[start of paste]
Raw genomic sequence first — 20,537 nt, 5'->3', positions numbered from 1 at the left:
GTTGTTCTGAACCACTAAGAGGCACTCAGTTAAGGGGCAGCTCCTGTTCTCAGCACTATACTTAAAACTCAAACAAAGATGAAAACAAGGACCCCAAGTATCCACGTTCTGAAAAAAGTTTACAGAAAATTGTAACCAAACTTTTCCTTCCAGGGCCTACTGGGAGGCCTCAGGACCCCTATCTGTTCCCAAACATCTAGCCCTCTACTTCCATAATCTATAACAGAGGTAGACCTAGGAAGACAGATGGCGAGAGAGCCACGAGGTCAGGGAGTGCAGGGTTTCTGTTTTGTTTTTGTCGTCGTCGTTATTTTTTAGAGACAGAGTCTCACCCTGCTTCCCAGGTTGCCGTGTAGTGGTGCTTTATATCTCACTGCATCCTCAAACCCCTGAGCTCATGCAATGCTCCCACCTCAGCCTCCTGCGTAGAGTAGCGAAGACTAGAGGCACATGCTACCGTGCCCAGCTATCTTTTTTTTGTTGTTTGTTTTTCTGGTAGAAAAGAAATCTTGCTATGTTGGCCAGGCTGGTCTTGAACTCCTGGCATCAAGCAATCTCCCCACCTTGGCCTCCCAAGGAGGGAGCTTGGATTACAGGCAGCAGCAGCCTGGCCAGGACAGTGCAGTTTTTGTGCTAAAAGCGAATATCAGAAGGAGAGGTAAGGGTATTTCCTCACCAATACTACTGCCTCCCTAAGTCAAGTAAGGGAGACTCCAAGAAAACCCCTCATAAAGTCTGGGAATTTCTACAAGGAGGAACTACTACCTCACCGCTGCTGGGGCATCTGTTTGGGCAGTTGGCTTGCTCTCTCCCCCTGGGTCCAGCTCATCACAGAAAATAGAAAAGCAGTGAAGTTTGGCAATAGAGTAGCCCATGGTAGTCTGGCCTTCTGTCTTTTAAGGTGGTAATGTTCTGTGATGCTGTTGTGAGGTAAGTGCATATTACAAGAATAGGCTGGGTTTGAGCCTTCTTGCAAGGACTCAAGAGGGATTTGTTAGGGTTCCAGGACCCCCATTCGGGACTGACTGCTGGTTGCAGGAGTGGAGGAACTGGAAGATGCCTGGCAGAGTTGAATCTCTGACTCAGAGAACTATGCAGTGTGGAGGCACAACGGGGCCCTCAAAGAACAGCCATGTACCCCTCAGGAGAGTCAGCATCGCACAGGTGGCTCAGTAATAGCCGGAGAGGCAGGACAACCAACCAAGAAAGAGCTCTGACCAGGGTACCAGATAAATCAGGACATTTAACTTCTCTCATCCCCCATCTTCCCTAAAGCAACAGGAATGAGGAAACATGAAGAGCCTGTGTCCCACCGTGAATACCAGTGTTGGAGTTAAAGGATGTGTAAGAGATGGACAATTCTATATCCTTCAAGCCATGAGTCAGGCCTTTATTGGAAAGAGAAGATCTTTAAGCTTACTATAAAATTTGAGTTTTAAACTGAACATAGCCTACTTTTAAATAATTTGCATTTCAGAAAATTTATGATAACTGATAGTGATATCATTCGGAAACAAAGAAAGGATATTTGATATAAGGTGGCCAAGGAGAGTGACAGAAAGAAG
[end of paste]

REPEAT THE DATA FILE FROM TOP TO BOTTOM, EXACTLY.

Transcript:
Raw genomic sequence first — 20,537 nt, 5'->3', positions numbered from 1 at the left:
GTTGTTCTGAACCACTAAGAGGCACTCAGTTAAGGGGCAGCTCCTGTTCTCAGCACTATACTTAAAACTCAAACAAAGATGAAAACAAGGACCCCAAGTATCCACGTTCTGAAAAAAGTTTACAGAAAATTGTAACCAAACTTTTCCTTCCAGGGCCTACTGGGAGGCCTCAGGACCCCTATCTGTTCCCAAACATCTAGCCCTCTACTTCCATAATCTATAACAGAGGTAGACCTAGGAAGACAGATGGCGAGAGAGCCACGAGGTCAGGGAGTGCAGGGTTTCTGTTTTGTTTTTGTCGTCGTCGTTATTTTTTAGAGACAGAGTCTCACCCTGCTTCCCAGGTTGCCGTGTAGTGGTGCTTTATATCTCACTGCATCCTCAAACCCCTGAGCTCATGCAATGCTCCCACCTCAGCCTCCTGCGTAGAGTAGCGAAGACTAGAGGCACATGCTACCGTGCCCAGCTATCTTTTTTTTGTTGTTTGTTTTTCTGGTAGAAAAGAAATCTTGCTATGTTGGCCAGGCTGGTCTTGAACTCCTGGCATCAAGCAATCTCCCCACCTTGGCCTCCCAAGGAGGGAGCTTGGATTACAGGCAGCAGCAGCCTGGCCAGGACAGTGCAGTTTTTGTGCTAAAAGCGAATATCAGAAGGAGAGGTAAGGGTATTTCCTCACCAATACTACTGCCTCCCTAAGTCAAGTAAGGGAGACTCCAAGAAAACCCCTCATAAAGTCTGGGAATTTCTACAAGGAGGAACTACTACCTCACCGCTGCTGGGGCATCTGTTTGGGCAGTTGGCTTGCTCTCTCCCCCTGGGTCCAGCTCATCACAGAAAATAGAAAAGCAGTGAAGTTTGGCAATAGAGTAGCCCATGGTAGTCTGGCCTTCTGTCTTTTAAGGTGGTAATGTTCTGTGATGCTGTTGTGAGGTAAGTGCATATTACAAGAATAGGCTGGGTTTGAGCCTTCTTGCAAGGACTCAAGAGGGATTTGTTAGGGTTCCAGGACCCCCATTCGGGACTGACTGCTGGTTGCAGGAGTGGAGGAACTGGAAGATGCCTGGCAGAGTTGAATCTCTGACTCAGAGAACTATGCAGTGTGGAGGCACAACGGGGCCCTCAAAGAACAGCCATGTACCCCTCAGGAGAGTCAGCATCGCACAGGTGGCTCAGTAATAGCCGGAGAGGCAGGACAACCAACCAAGAAAGAGCTCTGACCAGGGTACCAGATAAATCAGGACATTTAACTTCTCTCATCCCCCATCTTCCCTAAAGCAACAGGAATGAGGAAACATGAAGAGCCTGTGTCCCACCGTGAATACCAGTGTTGGAGTTAAAGGATGTGTAAGAGATGGACAATTCTATATCCTTCAAGCCATGAGTCAGGCCTTTATTGGAAAGAGAAGATCTTTAAGCTTACTATAAAATTTGAGTTTTAAACTGAACATAGCCTACTTTTAAATAATTTGCATTTCAGAAAATTTATGATAACTGATAGTGATATCATTCGGAAACAAAGAAAGGATATTTGATATAAGGTGGCCAAGGAGAGTGACAGAAAGAAG